A bunch of elections occurred across the US today. Being an off-year for the main federal elections, these elections were mostly of a state and local level, but were important all the same in deciding some important offices and issues, and more broadly for taking the temperature of the electorate. Off-year elections often have less turnout due to the lack of hype which would normally surround federal elections, but the turnout tends to also be more passionate, and so often serves as a good measure of what people think and what direction they want their local communities and the nation as a whole to go in. Just a year out from the presidential election, you can be sure that candidates on both sides will be paying close attention to today’s elections.
This is not a comprehensive list by any means, but a few of the results have stood out and proven to be good news.
Kentucky shows campaigning on a truly-believed conservative platform is a good thing
In Kentucky there is a new Governor. Matt Bevin, a Republican who certainly could not be considered to be an “establishment Republican” and who was not afraid to campaign strongly on conservative principles, won quite convincingly 52.5% to 43.8% over Democrat Jack Conway (a third-party candidate drew the remainder of the vote). Polls in Kentucky were very close, so this margin of victory is even more pleasing.
Republican Matt Bevin, a businessman and Tea Party favorite, beat Democrat Jack Conway on Tuesday to win the race for Kentucky governor — becoming only the second GOP governor in the state in four decades.
The off-year election, one of many state and local contests held Tuesday across the country, was seen by some as a test for outsider candidates at a time when several such candidates are seeking the GOP presidential nomination.
Throughout his campaign, Bevin cast himself as an outsider, in both government and politics. The 48-year-old investment manager has never held public office and was shunned by the state’s Republican political establishment when he challenged McConnell in the 2014 Senate primary. He never took any meaningful steps to repair those relationships after the race, often deflecting assistance from party officials and likely affecting his fundraising ability.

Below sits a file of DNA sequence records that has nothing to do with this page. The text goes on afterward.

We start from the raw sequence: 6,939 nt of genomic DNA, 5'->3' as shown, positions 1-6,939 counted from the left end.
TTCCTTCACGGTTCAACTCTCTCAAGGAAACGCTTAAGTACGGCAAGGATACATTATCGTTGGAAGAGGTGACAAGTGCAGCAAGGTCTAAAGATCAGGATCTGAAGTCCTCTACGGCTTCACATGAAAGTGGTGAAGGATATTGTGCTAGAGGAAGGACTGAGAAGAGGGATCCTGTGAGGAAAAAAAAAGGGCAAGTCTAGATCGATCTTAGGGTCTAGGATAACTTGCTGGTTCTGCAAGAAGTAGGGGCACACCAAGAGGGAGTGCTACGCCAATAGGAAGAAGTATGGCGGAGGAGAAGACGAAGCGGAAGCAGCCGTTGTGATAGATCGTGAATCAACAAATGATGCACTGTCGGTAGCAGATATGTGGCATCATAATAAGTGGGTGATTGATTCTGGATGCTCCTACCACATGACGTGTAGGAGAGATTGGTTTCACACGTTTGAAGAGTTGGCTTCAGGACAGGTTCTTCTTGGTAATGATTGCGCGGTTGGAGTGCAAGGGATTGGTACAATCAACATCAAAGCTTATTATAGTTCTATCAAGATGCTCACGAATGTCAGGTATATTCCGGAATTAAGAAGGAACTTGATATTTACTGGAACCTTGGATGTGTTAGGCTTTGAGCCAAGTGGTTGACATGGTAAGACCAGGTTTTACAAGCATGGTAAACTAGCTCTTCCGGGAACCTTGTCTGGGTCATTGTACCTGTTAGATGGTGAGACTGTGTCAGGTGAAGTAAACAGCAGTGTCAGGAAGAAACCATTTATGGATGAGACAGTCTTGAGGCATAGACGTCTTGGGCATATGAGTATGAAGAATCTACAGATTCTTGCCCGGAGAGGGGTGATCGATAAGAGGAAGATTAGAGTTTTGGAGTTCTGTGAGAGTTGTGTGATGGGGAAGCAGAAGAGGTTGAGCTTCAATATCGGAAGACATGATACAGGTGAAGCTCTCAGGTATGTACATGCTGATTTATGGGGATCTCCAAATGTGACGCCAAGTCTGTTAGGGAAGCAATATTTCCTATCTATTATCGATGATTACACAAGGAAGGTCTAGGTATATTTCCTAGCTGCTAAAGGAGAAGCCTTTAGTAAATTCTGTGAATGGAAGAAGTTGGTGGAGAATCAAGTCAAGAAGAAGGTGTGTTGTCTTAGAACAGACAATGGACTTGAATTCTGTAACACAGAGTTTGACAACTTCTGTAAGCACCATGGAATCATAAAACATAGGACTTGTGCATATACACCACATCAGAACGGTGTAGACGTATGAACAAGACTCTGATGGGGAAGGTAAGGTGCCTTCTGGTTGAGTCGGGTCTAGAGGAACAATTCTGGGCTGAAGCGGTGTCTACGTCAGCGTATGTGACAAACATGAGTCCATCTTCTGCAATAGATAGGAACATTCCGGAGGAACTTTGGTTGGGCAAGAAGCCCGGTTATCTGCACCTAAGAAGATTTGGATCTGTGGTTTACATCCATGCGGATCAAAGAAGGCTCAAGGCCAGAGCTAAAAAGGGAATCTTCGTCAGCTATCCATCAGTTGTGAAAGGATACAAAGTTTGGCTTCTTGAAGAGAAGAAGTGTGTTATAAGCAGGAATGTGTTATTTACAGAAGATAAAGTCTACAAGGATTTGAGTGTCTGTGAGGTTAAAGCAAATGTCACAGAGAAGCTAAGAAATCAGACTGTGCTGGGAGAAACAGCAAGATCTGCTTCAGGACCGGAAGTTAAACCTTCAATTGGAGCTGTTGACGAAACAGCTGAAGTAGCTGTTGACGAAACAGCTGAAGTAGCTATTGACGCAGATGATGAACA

He relied more on the details of his personal story — his Christian faith and his four adopted children from Ethiopia — than his political policies.
Bevin’s campaign was mostly self-funded, and he preferred to speak to small gatherings of voters instead of courting influential donors.
He has promised some sweeping changes, most notably repealing the state’s expanded Medicaid program and kynect, the state-run health insurance exchange.
(h/t Fox News)
Mr. Bevin’s victory sends a strong message that voters will respond favourably to a candidate who stands for conservative principles, and having the support of the Republican hierarchy is not necessary. This is not unexpected given the failure of long-term Republicans at the federal level to adequately oppose Barack Obama’s policies despite being given a mandate for such opposition over multiple elections.
Matt Bevin strongly opposed Obamacare’s effects in Kentucky, and was also an ardent supporter of Kim Davis, the county clerk who was imprisoned for refusing to issue marriage licences to same-sex couples. One can hope that, despite Democrats still controlling the House in Kentucky, there will now be enough momentum for the marriage licence format to be changed to remove the name of the controlling clerk, as this was the change Kim Davis wanted so that her name would not be enshrined forever more on a document which violates her personal beliefs and the beliefs of the majority of people who voted for her.
Even left-leaning San Francisco has had enough of unfettered illegal immigration
In San Francisco, another hot topic of interest to national presidential campaigns was a deciding factor. The Sheriff of San Francisco was ousted over his support of San Francisco’s status as a “sanctuary city”, which basically means that the city deliberately helps illegal immigrants to evade federal immigration officials.
Embattled San Francisco Sheriff Ross Mirkarimi convincingly lost his bid for re-election Tuesday after spending months in the national spotlight as the face of his city’s controversial “sanctuary city” policy on illegal immigration.
Mirkarimi, 54, was defeated by Vicki Hennessy, a former sheriff’s official who had the endorsement of San Francisco Mayor Ed Lee and the sheriff deputies association. With 42 percent of precincts reporting, Henessy had received 63 percent of the vote to 31 percent for Mirkarimi.
Mirkarimi and his office received heavy criticism after Mexican illegal immigrant Francisco Sanchez allegedly shot and killed 32-year-old Kate Steinle on San Francisco’s waterfront July 1. Sanchez had been released from Mirkarimi’s jail in March even though federal immigration officials had requested that he be detained for possible deportation.
Hennessy has previously said the sheriff’s order barring the San Francisco jail from cooperating with immigration officials is misguided.
(h/t Fox News)
Illegal immigration is shaping up as one of the major issues in next year’s federal elections. The fact that a city which leans as far left as San Francisco has seen fit to at least start to take a stand against illegal immigration, shows that even places which have embraced illegal immigration are starting to see the error of their ways and the dangers of such policies.